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Best Late April Resort

post #1 of 23
Thread Starter 
My best week to take a road trip this year won't be until the last week of April. My family is a group of solid intermediates who stick to the blue/black groomers mostly but like a challenge now and again with easy bumps or tree skiing -- not into extreme terrain at all. Night life is unimportant to us.

Any suggestions on the most dependable conditions at that time at a resort that is suited to our abilities and still open that late? Searching past posts it looks like either Snowbird or Whistler are good late season bets, however, I am open to just about any place in N America.

Thanks for any input!

[ September 01, 2002, 03:42 AM: Message edited by: gForce ]
post #2 of 23
Snowbird and Whistler are both good bets, but don't overlook Arapahoe Basin. Unlike the other two, The Basin is likely to have mid-winter conditions into May.

The best thing to do, though, if you can, is wait until the season has a chance to play out a little. See what areas have the best snowpack come spring--then make your reservations!

Best regards,
Bob Barnes
post #3 of 23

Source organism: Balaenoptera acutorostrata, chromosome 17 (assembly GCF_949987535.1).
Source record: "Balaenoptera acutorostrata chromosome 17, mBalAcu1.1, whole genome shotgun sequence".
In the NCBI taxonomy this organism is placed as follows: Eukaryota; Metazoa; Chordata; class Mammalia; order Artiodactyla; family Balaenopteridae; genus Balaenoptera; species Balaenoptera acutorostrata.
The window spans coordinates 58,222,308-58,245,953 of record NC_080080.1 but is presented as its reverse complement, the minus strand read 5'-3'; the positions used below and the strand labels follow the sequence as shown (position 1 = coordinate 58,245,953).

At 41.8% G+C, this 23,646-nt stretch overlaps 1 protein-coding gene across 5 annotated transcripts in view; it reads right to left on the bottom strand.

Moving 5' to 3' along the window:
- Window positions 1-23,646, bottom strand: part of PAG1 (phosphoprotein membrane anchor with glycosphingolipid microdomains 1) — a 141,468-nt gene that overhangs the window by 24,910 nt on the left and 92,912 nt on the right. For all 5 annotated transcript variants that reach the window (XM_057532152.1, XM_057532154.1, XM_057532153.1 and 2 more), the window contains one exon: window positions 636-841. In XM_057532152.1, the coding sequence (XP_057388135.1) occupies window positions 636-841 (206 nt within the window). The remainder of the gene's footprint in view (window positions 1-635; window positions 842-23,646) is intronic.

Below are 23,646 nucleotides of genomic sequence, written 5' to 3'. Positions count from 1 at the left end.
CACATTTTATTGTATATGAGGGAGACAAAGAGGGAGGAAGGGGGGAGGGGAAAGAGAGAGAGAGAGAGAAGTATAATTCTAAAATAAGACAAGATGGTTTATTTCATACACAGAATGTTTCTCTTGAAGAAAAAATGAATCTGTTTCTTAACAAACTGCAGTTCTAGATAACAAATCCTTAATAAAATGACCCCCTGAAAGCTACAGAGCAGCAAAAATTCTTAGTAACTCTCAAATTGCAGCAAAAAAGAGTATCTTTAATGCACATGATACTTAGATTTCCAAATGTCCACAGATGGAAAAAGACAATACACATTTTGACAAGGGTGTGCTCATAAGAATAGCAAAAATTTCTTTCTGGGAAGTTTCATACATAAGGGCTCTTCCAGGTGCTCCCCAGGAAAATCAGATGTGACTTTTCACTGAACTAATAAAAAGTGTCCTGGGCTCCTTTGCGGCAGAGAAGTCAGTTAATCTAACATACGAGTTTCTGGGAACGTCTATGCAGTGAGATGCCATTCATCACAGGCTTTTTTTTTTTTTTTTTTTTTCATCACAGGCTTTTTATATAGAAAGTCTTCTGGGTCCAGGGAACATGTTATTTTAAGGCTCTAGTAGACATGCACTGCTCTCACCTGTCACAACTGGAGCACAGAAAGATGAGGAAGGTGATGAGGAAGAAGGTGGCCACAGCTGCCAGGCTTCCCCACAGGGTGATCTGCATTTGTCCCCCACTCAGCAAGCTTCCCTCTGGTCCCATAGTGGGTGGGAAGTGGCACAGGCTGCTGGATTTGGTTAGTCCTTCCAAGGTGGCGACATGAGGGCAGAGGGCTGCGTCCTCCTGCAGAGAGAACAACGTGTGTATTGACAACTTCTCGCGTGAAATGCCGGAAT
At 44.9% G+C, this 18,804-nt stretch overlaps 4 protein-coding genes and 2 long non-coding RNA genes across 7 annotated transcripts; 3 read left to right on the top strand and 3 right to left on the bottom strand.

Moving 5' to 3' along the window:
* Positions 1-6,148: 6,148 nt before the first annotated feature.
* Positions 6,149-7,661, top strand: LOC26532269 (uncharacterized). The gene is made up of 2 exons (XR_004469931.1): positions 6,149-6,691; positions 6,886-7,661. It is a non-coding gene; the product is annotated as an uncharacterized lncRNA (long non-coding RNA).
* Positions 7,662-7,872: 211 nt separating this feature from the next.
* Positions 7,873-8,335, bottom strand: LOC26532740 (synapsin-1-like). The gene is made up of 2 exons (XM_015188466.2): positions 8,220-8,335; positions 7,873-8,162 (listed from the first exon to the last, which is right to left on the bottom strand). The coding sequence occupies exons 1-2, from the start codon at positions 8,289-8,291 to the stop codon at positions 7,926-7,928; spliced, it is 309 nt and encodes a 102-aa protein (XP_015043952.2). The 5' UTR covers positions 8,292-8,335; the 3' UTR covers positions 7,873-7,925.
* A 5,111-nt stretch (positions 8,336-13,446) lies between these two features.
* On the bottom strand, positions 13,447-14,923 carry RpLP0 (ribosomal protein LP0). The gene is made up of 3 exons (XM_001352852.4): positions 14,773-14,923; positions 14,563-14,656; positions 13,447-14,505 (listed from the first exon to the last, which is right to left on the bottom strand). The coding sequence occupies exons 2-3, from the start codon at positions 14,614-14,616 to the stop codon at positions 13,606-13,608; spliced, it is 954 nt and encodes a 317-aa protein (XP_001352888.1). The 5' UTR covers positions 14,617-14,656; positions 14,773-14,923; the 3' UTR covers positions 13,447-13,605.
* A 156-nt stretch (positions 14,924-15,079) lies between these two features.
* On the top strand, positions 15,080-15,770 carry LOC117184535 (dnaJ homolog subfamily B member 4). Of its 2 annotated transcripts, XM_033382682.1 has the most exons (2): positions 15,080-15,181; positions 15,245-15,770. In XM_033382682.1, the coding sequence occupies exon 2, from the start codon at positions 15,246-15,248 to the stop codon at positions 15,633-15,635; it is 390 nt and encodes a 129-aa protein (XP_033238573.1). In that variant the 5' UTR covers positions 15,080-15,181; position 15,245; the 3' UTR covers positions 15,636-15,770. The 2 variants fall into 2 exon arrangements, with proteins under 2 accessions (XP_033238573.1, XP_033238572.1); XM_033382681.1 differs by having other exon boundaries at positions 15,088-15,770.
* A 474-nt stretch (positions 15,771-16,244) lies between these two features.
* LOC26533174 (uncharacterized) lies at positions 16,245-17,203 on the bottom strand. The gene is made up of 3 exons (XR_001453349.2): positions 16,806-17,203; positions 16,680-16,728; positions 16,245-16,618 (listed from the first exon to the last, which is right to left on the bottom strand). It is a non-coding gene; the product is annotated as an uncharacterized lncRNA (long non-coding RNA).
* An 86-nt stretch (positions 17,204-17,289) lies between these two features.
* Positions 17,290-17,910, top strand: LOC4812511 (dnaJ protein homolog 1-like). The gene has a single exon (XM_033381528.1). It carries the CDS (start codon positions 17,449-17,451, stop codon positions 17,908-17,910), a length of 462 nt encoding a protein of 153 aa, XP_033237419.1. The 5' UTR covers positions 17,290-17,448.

My favorite late spring skiing mountains are as follows:

1. Whistler (Every skier should go to Whistler at once) They close quite a lot of terain about the end of April so you should check ahead carefully.

2/3 Mammoth Moutain, CA. Don't ski on the weekend however. Ski during the week. The have been selling season passes starting about May 10th for the next year and you can use them the rest of May til they close. About $375 the last couple of years. A large part of Mammoth closes about the 24th / 30th of April but you can still ski some great runs in May.

2/3 Mt. Bachelor, Oregon. The summit lift is awesome on a sunny day in May. Only about 3-4 lifts are open after the 24th of April however you can ski most of the hill.

Mammoth and Bachelor are the two best late spring skiing hills in the states in my opinion.

Just my thoughts. Take it for what it is worth
post #4 of 23
I had a week of very fine powder at Whistler a couple years ago in the first week of May. It just didn't stop snowing. Maybe every 4th chair on all lifts were occupied. However, only the top tier and a half of lifts were worth skiing before the falling snow thickened to slush, and in the village was torrential rain. So the best skiing was limited to about the upper 2200 vertical feet, which is still more vertical than a lot of mountains have.